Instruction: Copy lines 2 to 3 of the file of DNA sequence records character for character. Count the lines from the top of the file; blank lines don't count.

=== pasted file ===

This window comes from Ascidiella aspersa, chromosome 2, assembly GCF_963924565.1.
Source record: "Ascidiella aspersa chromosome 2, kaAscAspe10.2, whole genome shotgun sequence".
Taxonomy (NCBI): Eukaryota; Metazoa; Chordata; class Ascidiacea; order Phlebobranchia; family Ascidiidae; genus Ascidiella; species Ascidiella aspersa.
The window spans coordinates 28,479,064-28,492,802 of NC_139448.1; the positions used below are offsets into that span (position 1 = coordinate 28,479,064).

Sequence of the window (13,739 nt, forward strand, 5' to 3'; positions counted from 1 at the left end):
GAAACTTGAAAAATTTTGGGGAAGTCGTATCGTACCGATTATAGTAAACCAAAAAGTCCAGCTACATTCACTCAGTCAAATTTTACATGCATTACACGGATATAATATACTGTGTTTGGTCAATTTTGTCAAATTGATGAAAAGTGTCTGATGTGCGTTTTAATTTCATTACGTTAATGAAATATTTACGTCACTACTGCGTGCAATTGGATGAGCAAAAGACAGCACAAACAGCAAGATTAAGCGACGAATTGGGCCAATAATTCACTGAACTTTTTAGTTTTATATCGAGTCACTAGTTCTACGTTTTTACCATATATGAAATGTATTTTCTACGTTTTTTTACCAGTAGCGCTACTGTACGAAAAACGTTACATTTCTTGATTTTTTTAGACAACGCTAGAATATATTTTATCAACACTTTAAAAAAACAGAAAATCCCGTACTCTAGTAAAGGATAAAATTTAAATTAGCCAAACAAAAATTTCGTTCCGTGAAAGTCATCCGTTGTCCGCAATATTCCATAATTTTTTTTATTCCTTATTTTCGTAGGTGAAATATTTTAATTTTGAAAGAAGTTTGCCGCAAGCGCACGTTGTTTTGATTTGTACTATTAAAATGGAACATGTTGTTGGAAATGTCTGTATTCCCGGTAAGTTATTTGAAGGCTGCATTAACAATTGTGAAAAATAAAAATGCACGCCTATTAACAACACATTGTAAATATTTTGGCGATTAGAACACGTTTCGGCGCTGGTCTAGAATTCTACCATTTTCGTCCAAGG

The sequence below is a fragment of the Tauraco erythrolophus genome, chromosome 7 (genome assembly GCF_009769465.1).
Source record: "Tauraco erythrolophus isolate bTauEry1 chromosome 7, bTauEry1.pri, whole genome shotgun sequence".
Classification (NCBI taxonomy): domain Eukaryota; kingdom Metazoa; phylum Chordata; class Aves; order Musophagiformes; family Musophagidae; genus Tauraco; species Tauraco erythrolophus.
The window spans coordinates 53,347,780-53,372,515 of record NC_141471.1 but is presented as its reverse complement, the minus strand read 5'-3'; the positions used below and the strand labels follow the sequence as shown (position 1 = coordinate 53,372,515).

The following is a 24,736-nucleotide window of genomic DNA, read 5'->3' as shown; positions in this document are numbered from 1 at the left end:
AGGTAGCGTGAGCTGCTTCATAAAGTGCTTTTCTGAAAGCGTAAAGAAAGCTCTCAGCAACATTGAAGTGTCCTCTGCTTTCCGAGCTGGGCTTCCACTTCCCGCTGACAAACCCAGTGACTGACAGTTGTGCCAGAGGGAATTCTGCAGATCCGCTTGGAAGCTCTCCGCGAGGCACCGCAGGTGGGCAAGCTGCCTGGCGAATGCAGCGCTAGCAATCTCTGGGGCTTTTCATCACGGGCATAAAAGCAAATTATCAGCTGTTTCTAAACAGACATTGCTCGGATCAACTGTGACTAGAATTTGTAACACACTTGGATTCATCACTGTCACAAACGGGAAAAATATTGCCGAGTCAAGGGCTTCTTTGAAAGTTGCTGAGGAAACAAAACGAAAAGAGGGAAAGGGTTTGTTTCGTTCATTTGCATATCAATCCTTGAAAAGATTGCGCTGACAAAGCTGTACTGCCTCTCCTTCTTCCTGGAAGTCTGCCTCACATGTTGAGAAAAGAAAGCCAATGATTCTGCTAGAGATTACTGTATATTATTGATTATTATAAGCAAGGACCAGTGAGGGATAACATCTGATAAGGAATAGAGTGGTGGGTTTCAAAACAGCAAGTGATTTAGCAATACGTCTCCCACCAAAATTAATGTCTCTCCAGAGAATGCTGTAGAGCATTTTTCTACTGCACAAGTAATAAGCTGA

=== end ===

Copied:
Source record: "Ascidiella aspersa chromosome 2, kaAscAspe10.2, whole genome shotgun sequence".
Taxonomy (NCBI): Eukaryota; Metazoa; Chordata; class Ascidiacea; order Phlebobranchia; family Ascidiidae; genus Ascidiella; species Ascidiella aspersa.